Questions tagged [neo-latin]

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4
votes
1answer
100 views

Non est non ens scire

I was reading Niccolo Cabeo's Philosophia Magnetica (1627), p. 180 and found this line: ...quicquid reclamet Aristoteles: non est non ens scire. The context is regarding experiments, and how some ...
12
votes
2answers
883 views

Infinitive main verb in Newton's Three Laws of Motion

Isaac Newton expressed his three laws of motion as follows: Corpus omne perseverare in statu suo quiescendi vel movendi uniformiter in directum, nisi quatenus a viribus impressis cogitur statum illum ...
7
votes
1answer
520 views

How should "Haec Fracastorius." be translated?

In William Gilbert's De Magnete (1600), while he writes about electricity and the amber effect (the tendency for amber, when rubbed, to attract bits of chaff) he quotes Hieronymous Fracastorius (...
4
votes
1answer
81 views

Translation of a scientific title

I need to translate the following title of a scientific paper into Latin – indeed, Neo-Latin, with neologisms, but keeping classical grammar as much as possible. It is: 'On the influence of dark ...
6
votes
1answer
144 views

More detailed translation of a passage

In the book «Elementos de Retórica» by the 18th-century Spanish priest and latinist Calixto Hornero, there is the following sentence (link to 1815 edition): Cernere est plurimos, qui sibi parum ...
7
votes
1answer
1k views

Is this word "manuducant" a typo or an obscure word?

I have the following sentence from Euler's De Serie Lambertina (I've already asked half a dozen questions about this paper), and one of the words manuducant (manvdvcant), shown in the snippet below, ...
3
votes
1answer
91 views

Confusing translation for Euler

In this sentence from Euler's De Serie Lambertina, I'm having trouble deciphering the meaning (§ 20, p. 40): At vero quomodo vicissim series Lambertina ad aequationem trinomialem perduci queat, ...
3
votes
2answers
235 views

Sentence with gerund or gerundive and infinitive

I'm trying to translate the following: [...] quem autem valorem aliter nisi appropinquando cognoscere non datur. Which comes from Euler (De Serie Lambertina/e). But I'm having trouble sorting out ...
1
vote
1answer
46 views

How should this infinitive clause and this ut clause translate?

The sentence from Euler's De Serie Lambertina I'm working on now has the following form: Praesenti autem forma hanc seriem exhibere est visum, ut litterae A et B inter se permutabiles evaderent, ita ...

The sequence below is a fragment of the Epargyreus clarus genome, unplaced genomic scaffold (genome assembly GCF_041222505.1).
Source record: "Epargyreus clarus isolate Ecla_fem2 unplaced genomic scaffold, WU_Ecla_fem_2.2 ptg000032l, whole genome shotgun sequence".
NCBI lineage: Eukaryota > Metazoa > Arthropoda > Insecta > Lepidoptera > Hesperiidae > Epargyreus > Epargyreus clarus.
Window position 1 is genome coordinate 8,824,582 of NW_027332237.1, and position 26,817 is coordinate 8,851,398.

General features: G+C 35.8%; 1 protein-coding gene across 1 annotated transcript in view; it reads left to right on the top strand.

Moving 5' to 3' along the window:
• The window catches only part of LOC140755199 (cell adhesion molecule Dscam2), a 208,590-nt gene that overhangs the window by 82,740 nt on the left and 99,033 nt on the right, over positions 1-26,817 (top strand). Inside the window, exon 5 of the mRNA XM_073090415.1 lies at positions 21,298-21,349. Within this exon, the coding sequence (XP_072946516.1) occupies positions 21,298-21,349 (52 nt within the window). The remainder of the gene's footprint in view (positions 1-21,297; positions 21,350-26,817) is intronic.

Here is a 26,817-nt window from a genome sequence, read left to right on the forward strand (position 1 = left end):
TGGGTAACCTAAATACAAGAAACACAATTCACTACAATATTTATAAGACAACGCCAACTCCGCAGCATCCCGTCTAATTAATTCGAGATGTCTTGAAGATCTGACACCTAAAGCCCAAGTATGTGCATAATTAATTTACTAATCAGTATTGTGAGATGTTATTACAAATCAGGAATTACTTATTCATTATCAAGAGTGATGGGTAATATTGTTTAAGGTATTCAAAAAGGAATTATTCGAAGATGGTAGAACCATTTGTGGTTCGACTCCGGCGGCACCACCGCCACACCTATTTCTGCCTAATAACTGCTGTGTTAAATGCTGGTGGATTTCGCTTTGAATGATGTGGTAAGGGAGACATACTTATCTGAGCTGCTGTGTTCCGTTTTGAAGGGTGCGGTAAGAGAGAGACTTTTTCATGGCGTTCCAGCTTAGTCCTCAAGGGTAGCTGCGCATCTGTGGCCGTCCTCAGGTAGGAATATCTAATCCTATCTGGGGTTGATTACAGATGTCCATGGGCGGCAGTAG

4
votes
2answers
103 views

Translating a reflexive pronoun in a sentence with accusative

Translating a sentence from Vieta's In artem analyticen isagoge (available here) I'm having trouble: Et hic se praebet Geometram Analysta, opus verum efficiundo post alius, similis vero, resolutionem ...
3
votes
1answer
85 views

Translation Help Needed in Euler's E025

Related to a previous question of mine, I'm working through the first paragraph of E025, Euler's Methodus Generalis Summandi Progressiones (available for download here). A translation has already been ...
4
votes
1answer
143 views

"For all" and "there exists"

The two most common mathematical quantifiers are "for all" (∀) and "there exists" (∃). I wondered how to render them in Latin. Here is my proposal: for all x: pro omnis x for all ...
5
votes
3answers
683 views

Is there a word for "science/study of art"?

Is there a word for "science/study of art"? For the moment I use the neologism "artologia" but I'd rather conform to the usage. Edit. I would prefer a single word translation. Edit....
4
votes
1answer
152 views

How to translate this sentence from Euler's Dissertatio?

At the beginning of Dē frāctiōnibus continuīs dissertātiō, Euler writes the following: Variī in Analysin receptum sunt modī quantitātēs. in Analysin just means in Analysis but the rest of the ...
8
votes
2answers
408 views

What does the phrase "horae subsecivae" mean in the title of a work by philosopher Christian Wolff?

Christian Wolff was a German philosopher in the 18th century who wrote many works in Latin. As part of his work, he wrote a set of three volumes all called Horae subsecivae Marburgenses (Marburg is a ...
3
votes
1answer
155 views

Translation of the title of a 17th century map of underground waterways

A picture by the 17th century Jesuit scholar Athanasius Kircher, explaining his theory of underground waterways connecting all bodies of water on Earth, is titled: Systema ideale quo exprimitur, ...